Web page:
SUNNYVALE, Calif.-- Advanced Micro Devices Inc. here and United Microelectronics Corp. (UMC) of Taiwan today announced an alliance to establish a joint 300-mm wafer foundry venture in Singapore for high-volume production of PC processors and other logic products starting with 65-nm technology in 2005.
The two companies also announced a separate foundry agreement under which UMC will produce PC processors for AMD. The foundry agreement is aimed at augmenting capacity at AMD's Fab 30 in Dresden, Germany, with additional production of products at the 130-nm (0.13-micron) technology node and below. AMD said it expects to obtain its first 0.13-micron processors from UMC's existing fabs in Taiwan by the end of this year.
The deal had been widely rumored in Asia. The announcement confirms what sources told SBN two weeks ago after AMD president Hector de J. Ruiz disclosed plans to strike a foundry agreement for PC processors (see Jan. 16 story ).
For AMD, the alliance with UMC is aimed at overcoming a major hurdle in competing with Intel Corp., which now has nearly a half dozen 300-mm factories in the works or on the drawing boards.
"First and foremost, we wanted to make sure that we removed Intel's one remaining advantage, which was volume capacity beyond what people thought we might be able to get," said W.J. (Jerry) Sanders III, chairman and chief executive of AMD. "The joint venture will make available to AMD for its half of the 300-mm fab more square inches of silicon than our Dresden facility," he said in a press conference today.
Under the terms of the alliance, AMD and UMC will form a joint venture in Singapore, called AU Pte Ltd. The two companies expect to begin commercial production in the 300-mm fab using 65-nm (0.065-micron) process technology by mid-2005.
AMD and UMC do not plan to build a separate plant for the new venture. Instead, the new venture will be added as an expansion to UMC's existing 300-mm fab facility in Singapore. That facility also houses a joint venture between UMC and Germany's Infineon Technologies AG--called UMCi Pte Ltd.--which was announced over a year ago (see Dec. 14, 2000 story ). Recently, however, reports from the region indicated that tool installation for the UMCi venture could be delayed because of the industry's oversupply of ICs.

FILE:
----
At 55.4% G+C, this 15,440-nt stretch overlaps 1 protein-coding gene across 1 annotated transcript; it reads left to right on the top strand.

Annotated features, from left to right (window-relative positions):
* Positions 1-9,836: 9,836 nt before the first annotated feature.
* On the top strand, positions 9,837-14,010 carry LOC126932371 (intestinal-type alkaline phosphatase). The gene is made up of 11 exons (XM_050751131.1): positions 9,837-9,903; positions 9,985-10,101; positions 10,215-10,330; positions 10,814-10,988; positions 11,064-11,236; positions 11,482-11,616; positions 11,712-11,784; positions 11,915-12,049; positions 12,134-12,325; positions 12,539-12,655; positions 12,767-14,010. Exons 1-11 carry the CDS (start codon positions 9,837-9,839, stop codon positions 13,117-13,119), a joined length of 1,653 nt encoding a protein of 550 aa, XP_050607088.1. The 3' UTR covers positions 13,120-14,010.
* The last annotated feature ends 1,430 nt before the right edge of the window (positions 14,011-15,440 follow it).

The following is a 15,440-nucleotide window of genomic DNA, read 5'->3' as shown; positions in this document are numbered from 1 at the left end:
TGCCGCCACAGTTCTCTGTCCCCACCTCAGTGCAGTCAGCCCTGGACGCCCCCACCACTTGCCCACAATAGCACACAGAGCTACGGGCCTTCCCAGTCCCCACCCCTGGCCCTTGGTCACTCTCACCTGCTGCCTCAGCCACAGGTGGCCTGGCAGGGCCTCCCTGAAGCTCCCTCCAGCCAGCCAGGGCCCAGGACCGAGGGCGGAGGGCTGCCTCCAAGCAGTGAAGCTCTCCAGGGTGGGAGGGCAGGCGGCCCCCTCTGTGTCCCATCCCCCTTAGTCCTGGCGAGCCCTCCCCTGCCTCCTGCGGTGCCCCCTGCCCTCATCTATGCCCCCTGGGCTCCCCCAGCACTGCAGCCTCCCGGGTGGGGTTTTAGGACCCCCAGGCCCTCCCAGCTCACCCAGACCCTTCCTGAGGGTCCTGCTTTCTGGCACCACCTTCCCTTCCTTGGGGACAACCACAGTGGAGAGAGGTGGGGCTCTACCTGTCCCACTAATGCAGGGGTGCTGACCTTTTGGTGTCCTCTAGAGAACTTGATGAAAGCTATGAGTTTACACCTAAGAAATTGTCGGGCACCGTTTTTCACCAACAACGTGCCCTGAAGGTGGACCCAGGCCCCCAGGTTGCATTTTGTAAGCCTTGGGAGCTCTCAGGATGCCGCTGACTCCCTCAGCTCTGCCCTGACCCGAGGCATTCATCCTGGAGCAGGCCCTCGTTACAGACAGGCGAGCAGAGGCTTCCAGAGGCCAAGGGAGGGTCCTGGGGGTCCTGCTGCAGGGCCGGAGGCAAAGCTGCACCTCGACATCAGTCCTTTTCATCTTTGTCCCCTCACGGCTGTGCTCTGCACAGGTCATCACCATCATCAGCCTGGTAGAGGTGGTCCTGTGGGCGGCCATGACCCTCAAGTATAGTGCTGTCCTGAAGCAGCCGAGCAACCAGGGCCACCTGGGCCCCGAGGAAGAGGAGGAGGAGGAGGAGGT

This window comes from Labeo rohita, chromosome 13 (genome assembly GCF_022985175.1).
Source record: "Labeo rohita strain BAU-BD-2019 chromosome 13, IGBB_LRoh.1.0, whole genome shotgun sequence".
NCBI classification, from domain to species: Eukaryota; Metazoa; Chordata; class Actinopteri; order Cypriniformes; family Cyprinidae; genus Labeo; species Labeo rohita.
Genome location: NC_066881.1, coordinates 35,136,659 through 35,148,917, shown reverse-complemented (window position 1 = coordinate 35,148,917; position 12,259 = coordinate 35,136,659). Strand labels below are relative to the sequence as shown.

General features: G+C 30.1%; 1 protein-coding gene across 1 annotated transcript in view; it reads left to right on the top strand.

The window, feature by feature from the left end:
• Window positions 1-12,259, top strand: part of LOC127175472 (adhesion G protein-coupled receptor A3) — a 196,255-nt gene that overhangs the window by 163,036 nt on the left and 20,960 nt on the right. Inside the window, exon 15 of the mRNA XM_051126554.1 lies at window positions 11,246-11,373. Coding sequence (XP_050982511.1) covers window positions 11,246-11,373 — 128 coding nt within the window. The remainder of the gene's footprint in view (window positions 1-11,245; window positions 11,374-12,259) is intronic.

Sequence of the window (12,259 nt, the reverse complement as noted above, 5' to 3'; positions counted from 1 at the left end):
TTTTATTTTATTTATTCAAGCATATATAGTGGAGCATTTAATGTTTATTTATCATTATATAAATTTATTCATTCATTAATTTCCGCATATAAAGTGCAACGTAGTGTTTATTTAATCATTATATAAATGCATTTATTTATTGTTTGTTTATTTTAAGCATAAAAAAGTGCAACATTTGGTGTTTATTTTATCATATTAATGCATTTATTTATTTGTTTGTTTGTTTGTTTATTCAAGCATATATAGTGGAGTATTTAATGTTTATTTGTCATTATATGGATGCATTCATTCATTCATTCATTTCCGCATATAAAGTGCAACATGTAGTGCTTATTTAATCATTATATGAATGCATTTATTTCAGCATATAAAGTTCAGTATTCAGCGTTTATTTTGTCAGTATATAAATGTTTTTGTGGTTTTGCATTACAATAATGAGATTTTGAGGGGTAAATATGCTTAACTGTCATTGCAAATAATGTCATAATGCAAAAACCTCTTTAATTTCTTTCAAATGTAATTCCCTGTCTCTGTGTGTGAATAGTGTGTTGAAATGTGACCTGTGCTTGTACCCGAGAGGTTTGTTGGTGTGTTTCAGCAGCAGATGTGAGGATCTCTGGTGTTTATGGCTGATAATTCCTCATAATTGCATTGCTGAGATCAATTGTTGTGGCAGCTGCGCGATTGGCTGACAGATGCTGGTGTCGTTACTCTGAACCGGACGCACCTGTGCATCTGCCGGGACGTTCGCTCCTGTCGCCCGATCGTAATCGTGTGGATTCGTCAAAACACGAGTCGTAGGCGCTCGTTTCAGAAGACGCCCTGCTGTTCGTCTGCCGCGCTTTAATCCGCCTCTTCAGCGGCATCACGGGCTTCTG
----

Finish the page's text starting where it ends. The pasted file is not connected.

"Our Singapore site is already in construction for the 300-mm fab," said Robert Tsao, chairman and chief executive of UMC. During today's press conference, he said the entire Singapore facility is large enough to accommodate both ventures.
AMD and UMC officials declined to provide cost estimates for the joint production facility.
The move represents AMD's first effort in 300-mm technology. "Today's agreement reflects an innovative response to the tectonic shift that has changed the fundamental economics of the worldwide semiconductor industry," declared Sanders. "The advent of 300-mm manufacturing ushers in a new era for the semiconductor industry."
During the press conference, Sanders said he doubted that more than one or two semiconductor companies--outside the foundry business--could afford full ownership of 300-mm fabs in the future. One of those companies, he said, is Intel--AMD's archrival in processors--and the other might be DRAM maker Micron Technology Inc., Sanders added.
Sanders said the current plan is to equip the Singapore 300-mm fab for 10,000 wafers per week in the jointly owned module.
The two companies will equally own the production module, with AMD taking half of its output for processors and UMC making the rest of the volume available to its logic foundry customers. UMC will not be allowed to sell its foundry capacity to AMD processor competitors, but it believes there will be strong demand for high-performance logic, particularly in graphics ICs, said Tsao.
AMD's Sanders said the company is now migrating its entire production at its Dresden Fab 30 to 130-nm (0.13-micron) technology. All of the company's Athlon processors are on bulk silicon wafers, and the German plant has begun producing prototypes of its "Hammer" series on silicon-on-insulator (SOI) substrates using 0.13-micron technology, Sanders said during the press conference.
AMD's Fab 30 will have enough capacity to produce 50 million processor per year, which is will be reached by the end of 2003, said Sanders. That will be enough capacity for AMD to reach its target of 30% market share in PC processors compared to just over 20% today, he added.
"We think we can do better than 30% market share over time by working with UMC," Sanders said. "We believe they will be building 130-nm devices for us certainly by the end of this year."
AMD president and COO Ruiz said that the joint venture with UMC will enable AMD to make the transition to 300-mm manufacturing at precisely the right time. "One of the important benefits of working with UMC on technology development is that we will gain immediate access to an existing 300-mm wafer fab for R&D activities," said Ruiz, noting that the Taiwan foundry company has already begun 300-mm wafer production in Japan and Taiwan.
"In the next few years, we expect to require substantial additional production capacity," he said. "We believe the optimum time for us to make the transition to high-volume production on 300-mm wafers is in the mid-2005 time frame when we expect to be starting production on the 65-nm node."